|Country of origin||United States|
|Used on||Titan III|
|Height||4.57 meters (15.0 ft)|
|Diameter||3.05 meters (10.0 ft)|
|Gross mass||12,247 kilograms (27,000 lb)|
|Thrust||8,000 lbf (36 kN) each|
|Specific impulse||311 seconds (3.05 km/s)|
|Burn time||440 seconds|
|Fuel||Aerozine 50 / N|
Transtage was developed in anticipation of a requirement to launch military payloads to geostationary orbit; a contract for development of the stage was issued on 20 August 1962. Transtage used a pressure-fed two-chamber configuration, using Aerozine 50 fuel and nitrogen tetroxide as oxidizer; the thrust chambers were gimbaled for steering and each produced 8,000 lbf (36 kN) of thrust. The design specification required up to three restarts during the first six hours of a mission.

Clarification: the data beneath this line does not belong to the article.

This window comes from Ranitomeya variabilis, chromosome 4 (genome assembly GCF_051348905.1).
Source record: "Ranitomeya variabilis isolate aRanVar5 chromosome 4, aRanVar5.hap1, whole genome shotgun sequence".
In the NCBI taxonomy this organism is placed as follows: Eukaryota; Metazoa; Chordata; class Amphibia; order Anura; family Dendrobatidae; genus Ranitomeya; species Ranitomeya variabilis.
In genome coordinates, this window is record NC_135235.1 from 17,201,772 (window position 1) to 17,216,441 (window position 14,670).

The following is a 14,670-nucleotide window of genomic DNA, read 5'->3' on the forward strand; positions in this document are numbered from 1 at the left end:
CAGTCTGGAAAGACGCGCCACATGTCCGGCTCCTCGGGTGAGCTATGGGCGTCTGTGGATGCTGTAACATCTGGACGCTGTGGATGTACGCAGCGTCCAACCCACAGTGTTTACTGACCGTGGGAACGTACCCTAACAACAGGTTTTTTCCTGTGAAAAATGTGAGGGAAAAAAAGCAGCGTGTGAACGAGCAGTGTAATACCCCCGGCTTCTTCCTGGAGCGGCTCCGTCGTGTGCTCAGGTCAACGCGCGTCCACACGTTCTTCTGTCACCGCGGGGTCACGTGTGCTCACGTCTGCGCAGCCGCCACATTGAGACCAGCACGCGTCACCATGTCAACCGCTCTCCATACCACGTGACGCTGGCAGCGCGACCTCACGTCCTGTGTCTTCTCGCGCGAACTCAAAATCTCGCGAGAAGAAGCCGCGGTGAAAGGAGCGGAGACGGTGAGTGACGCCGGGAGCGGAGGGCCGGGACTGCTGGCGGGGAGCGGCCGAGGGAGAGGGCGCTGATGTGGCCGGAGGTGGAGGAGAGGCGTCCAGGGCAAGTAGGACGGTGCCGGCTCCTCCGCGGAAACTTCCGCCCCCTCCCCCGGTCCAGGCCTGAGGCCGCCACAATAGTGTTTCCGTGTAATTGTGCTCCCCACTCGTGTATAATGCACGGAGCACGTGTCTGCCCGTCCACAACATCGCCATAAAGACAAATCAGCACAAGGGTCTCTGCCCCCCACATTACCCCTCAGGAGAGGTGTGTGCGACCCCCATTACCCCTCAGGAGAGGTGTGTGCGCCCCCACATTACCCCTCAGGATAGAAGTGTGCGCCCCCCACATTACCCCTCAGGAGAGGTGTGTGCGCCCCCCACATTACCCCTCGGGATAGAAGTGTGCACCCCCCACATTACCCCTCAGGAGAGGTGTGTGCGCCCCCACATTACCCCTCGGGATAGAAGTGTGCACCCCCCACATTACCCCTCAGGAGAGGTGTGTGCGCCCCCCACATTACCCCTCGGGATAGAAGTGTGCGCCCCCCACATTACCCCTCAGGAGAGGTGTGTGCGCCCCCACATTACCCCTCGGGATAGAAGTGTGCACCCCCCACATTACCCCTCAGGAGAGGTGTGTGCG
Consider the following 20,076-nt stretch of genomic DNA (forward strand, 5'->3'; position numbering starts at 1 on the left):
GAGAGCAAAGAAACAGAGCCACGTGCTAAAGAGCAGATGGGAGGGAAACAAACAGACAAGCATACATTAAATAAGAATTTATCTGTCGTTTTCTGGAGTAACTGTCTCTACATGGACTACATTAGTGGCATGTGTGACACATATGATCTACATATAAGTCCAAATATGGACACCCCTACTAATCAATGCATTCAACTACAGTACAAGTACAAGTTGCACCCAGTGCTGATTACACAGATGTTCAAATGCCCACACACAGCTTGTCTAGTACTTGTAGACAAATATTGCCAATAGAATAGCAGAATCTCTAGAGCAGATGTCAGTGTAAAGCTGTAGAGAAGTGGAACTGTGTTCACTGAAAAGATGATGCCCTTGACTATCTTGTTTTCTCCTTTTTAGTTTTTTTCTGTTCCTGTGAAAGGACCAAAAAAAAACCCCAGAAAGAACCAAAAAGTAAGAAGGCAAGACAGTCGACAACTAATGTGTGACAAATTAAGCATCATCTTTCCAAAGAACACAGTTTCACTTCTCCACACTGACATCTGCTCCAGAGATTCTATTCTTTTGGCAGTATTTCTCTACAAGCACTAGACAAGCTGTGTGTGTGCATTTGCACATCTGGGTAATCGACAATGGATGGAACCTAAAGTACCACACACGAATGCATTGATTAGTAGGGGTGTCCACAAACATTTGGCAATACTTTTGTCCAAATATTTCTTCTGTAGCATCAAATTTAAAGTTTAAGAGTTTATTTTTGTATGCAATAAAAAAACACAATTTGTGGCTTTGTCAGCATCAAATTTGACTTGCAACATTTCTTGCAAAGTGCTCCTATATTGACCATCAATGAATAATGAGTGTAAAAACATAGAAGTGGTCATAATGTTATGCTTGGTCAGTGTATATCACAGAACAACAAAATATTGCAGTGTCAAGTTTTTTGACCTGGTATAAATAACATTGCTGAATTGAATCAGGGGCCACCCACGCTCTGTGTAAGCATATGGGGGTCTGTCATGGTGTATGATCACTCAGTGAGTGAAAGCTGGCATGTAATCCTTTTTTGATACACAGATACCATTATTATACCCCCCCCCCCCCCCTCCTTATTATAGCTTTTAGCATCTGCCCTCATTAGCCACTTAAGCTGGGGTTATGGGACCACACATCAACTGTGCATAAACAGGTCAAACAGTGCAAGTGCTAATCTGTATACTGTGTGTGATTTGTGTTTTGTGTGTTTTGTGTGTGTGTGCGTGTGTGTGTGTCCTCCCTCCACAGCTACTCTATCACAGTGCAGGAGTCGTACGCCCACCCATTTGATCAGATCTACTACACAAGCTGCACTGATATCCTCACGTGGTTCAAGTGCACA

Forty-seven Titan III launches are known to have used Transtage upper stages; of those, three are known to have suffered launch failures. The first launch, boosted by a Titan IIIA, occurred on 1 September 1964; the Transtage failed to pressurize, resulting in premature engine cutoff, and a failure to reach orbit. The second launch, on 10 December, was successful, and all ensuing launches used the Titan IIIC launch vehicle. The last launch of a Transtage was on 4 September 1989, boosted by a Titan 34D rocket.